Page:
Sergeant Long was to accompany him.
About four o’clock P.M., on the 31st August, Hobson sent for the Sergeant in his own room, that they might arrange together for all eventualities.
“Sergeant Long,” he began, “it is necessary that we should, without delay, ascertain the position of Victoria Island, and above all whether this wind has, as I hope, driven it near to the American continent.”
“I quite agree with you, sir,” replied Long, “and the sooner we find out the better”
“But it will necessitate our going down to the south of the island.”
“I am ready, sir.”
“I know, Sergeant, that you are always ready to do your duty, but you will not go alone. Two of us ought to go, that we may be able to let our comrades know if any land is in sight; and besides I must see for myself ... we will go together.”
“When you like, Lieutenant, just when you think best.”
“We will start this evening at nine o’clock, when everybody else has gone to bed”
“Yes, they would all want to come with us,” said Long, “and they must not know why we go so far from the factory.”
“No, they must not know,” replied Hobson, “and if I can, I will keep the knowledge of our awful situation from them until the end.”
“It is agreed then, sir?”
“Yes. You will take a tinder-box and some touchwood [Footnote: A fungus used as tinder (Polyporous igniarius).] with you, so that we can make a signal if necessary—if land is in sight in the south, for instance”
“We shall have a rough journey, Sergeant.”
“What does that matter, sir, but by the way—the lady?”
“I don’t think I shall tell her. She would want to go with us.”
“And she could not,” said the Sergeant, “a woman could not battle with such a gale. Just see how its fury is increasing at this moment!”
Indeed the house was rocking to such an extent that it seemed likely to be torn from its foundations.
“No,” said Hobson, “courageous as she is, she could not, she ought not to accompany us. But on second thought, it will be best to tell her of our project. She ought to know in case any accident should befall us”
“Yes,” replied Long, “we ought not to keep anything from her, and if we do not come back”....
“At nine o’clock then, Sergeant.”
“At nine o’clock.”
And with a military salute Sergeant Long retired.
A few minutes later Hobson was telling Mrs Barnett of his scheme. As he expected the brave woman insisted on accompanying him, and was quite ready to face the tempest. Hobson did not dissuade her by dwelling on the dangers of the expedition, he merely said that her presence was necessary at the fort during his absence, and that her remaining would set his mind at ease. If any accident happened to him it would be a comfort to know that she would take his place.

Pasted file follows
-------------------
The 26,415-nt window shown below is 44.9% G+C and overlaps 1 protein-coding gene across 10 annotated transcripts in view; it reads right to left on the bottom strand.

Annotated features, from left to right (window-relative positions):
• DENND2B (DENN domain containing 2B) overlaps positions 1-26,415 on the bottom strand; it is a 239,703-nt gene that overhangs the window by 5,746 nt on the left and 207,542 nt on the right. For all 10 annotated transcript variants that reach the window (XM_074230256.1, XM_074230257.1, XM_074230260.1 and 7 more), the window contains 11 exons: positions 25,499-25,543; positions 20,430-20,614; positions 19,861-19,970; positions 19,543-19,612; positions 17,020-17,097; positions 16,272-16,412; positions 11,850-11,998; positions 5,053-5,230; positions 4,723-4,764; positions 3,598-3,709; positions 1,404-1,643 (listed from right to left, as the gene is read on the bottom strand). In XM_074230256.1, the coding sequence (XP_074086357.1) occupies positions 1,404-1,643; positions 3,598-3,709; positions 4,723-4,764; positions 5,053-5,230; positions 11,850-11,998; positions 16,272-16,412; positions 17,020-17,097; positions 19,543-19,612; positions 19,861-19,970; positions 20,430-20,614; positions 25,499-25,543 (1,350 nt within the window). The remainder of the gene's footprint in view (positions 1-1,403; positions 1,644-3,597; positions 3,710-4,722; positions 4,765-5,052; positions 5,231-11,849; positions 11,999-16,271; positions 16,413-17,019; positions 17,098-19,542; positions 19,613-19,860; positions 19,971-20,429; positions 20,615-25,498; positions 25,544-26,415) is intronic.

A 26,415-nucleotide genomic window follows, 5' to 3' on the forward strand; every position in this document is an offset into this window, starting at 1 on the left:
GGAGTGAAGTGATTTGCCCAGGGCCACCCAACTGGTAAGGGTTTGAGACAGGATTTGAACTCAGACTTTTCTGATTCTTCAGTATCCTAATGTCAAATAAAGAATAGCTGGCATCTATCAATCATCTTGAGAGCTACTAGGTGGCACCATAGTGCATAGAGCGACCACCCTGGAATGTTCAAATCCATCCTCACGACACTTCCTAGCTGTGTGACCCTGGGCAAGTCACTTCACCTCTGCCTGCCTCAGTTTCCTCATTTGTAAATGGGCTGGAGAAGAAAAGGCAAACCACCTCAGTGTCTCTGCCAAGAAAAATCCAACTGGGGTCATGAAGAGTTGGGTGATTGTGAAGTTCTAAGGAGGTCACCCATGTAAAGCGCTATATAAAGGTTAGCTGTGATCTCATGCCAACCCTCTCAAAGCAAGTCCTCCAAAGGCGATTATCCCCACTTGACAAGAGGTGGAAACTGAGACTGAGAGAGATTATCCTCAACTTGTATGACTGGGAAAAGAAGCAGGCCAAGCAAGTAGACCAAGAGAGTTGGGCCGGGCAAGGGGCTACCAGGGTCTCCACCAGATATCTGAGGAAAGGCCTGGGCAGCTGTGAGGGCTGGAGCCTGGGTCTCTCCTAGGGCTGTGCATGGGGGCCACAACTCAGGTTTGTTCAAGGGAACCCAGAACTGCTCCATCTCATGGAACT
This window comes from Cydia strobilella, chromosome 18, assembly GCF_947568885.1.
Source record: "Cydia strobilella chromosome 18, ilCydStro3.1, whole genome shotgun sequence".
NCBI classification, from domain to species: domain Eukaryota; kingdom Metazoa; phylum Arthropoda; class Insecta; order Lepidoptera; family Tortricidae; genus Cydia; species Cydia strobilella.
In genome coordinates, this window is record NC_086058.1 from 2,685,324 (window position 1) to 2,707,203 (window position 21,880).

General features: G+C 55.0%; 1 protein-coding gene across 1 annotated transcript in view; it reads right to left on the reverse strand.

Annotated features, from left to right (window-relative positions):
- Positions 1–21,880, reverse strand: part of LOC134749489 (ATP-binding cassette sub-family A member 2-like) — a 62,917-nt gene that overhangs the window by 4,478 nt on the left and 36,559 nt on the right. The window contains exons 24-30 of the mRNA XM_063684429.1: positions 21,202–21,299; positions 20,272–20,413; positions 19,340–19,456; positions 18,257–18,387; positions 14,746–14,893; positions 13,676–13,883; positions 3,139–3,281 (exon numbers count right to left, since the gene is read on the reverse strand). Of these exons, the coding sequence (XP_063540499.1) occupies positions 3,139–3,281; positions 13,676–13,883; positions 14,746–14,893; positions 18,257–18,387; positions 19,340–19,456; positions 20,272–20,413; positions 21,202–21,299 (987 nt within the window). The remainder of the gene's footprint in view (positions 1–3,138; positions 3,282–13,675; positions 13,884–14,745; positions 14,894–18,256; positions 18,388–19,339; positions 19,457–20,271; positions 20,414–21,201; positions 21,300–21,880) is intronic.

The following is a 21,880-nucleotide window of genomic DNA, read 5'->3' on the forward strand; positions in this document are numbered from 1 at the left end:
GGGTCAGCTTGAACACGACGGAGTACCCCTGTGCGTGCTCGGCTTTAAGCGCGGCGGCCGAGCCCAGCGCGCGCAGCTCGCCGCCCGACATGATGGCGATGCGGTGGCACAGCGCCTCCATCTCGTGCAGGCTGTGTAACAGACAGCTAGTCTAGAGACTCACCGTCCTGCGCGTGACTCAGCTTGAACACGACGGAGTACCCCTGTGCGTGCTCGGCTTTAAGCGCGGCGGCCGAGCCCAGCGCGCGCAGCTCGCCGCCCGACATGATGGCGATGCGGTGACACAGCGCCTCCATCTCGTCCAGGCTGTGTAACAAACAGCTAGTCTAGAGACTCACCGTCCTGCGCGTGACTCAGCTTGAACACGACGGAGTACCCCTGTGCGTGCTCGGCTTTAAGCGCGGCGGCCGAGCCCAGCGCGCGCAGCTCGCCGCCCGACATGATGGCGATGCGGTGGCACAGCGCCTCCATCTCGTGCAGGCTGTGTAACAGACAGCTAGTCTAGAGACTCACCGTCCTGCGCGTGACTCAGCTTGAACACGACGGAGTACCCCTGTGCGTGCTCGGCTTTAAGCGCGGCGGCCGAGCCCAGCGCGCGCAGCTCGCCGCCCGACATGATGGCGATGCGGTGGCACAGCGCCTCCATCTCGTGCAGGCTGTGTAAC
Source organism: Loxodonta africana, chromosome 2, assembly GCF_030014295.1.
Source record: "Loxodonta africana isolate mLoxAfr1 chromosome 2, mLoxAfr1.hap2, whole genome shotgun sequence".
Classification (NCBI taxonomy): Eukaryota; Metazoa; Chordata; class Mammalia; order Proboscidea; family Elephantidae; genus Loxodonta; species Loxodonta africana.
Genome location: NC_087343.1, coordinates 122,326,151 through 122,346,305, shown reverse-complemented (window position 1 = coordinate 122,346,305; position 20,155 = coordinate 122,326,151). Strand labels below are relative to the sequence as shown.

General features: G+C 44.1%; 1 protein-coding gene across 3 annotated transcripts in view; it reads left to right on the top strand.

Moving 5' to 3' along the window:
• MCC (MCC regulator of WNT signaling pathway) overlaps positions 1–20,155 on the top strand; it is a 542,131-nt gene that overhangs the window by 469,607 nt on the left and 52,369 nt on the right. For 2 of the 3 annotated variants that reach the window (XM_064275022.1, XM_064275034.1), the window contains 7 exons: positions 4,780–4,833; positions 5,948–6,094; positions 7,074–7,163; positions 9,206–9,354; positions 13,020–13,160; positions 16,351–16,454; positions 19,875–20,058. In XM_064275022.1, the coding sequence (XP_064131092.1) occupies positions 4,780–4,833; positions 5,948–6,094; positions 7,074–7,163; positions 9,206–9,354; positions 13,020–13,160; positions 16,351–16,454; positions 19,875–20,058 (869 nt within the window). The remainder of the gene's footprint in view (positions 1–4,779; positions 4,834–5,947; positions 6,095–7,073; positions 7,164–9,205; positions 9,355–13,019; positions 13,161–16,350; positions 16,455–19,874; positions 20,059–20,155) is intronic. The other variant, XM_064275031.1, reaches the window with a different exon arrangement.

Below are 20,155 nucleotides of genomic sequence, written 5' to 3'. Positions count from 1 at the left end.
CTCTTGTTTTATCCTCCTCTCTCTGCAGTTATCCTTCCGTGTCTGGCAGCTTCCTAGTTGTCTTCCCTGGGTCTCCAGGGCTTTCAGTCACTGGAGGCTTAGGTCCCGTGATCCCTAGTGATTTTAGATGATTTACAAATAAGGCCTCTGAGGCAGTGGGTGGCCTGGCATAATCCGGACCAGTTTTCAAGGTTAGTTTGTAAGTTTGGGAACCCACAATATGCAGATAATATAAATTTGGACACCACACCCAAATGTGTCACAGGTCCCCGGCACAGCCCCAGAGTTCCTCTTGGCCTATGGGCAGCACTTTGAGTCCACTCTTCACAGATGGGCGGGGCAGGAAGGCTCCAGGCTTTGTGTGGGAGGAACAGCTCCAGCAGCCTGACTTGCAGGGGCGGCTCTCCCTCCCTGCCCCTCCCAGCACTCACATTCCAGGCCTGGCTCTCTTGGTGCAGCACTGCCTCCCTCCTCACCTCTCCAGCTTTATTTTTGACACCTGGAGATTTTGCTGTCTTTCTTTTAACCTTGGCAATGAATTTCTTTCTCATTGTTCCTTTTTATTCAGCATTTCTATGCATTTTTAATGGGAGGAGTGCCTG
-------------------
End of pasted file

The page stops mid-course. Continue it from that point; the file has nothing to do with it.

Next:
Mrs Barnett understood and said no more about going; but only urged Hobson not to risk himself unnecessarily. To remember that he was the chief officer, that his life was not his own, but necessary to the safety of all. The Lieutenant promised to be as prudent as possible; but added that the examination of the south of the island must be made at once, and he would make it. The next day Mrs Barnett merely told her companions that the Lieutenant and the Sergeant had gone to make a final reconnaissance before the winter set in.
A FIRE AND A CRY.
The Lieutenant and the Sergeant spent the evening in the large room of the fort, where all were assembled except the astronomer, who still remained shut up in his cabin. The men were busy over their various occupations, some cleaning their arms, others mending or sharpening their tools. The women were stitching away industriously, and Mrs Paulina Barnett was reading aloud; but she was often interrupted not only by the noise of the wind, which shook the walls of the house like a battering-ram, but by the cries of the baby. Corporal Joliffe, who had undertaken to amuse him, had enough to do. The young gentleman had ridden upon his playmate’s knees until they were worn out, and the Corporal at last put the indefatigable little cavalier on the large table, where he rolled about to his heart’s content until he fell asleep.